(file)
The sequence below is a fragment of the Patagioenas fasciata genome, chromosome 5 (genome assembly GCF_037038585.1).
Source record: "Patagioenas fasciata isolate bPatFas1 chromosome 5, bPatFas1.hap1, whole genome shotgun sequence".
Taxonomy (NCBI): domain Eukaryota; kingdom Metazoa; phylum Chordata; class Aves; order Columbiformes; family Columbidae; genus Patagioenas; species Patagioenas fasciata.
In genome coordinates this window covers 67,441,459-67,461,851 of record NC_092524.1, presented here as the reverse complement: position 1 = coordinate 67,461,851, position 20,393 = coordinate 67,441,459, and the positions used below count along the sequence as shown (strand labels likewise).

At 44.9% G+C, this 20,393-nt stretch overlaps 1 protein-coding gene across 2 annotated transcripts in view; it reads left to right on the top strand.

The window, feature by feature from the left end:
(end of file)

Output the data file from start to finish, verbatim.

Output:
The sequence below is a fragment of the Patagioenas fasciata genome, chromosome 5 (genome assembly GCF_037038585.1).
Source record: "Patagioenas fasciata isolate bPatFas1 chromosome 5, bPatFas1.hap1, whole genome shotgun sequence".
Taxonomy (NCBI): domain Eukaryota; kingdom Metazoa; phylum Chordata; class Aves; order Columbiformes; family Columbidae; genus Patagioenas; species Patagioenas fasciata.
In genome coordinates this window covers 67,441,459-67,461,851 of record NC_092524.1, presented here as the reverse complement: position 1 = coordinate 67,461,851, position 20,393 = coordinate 67,441,459, and the positions used below count along the sequence as shown (strand labels likewise).

At 44.9% G+C, this 20,393-nt stretch overlaps 1 protein-coding gene across 2 annotated transcripts in view; it reads left to right on the top strand.

The window, feature by feature from the left end: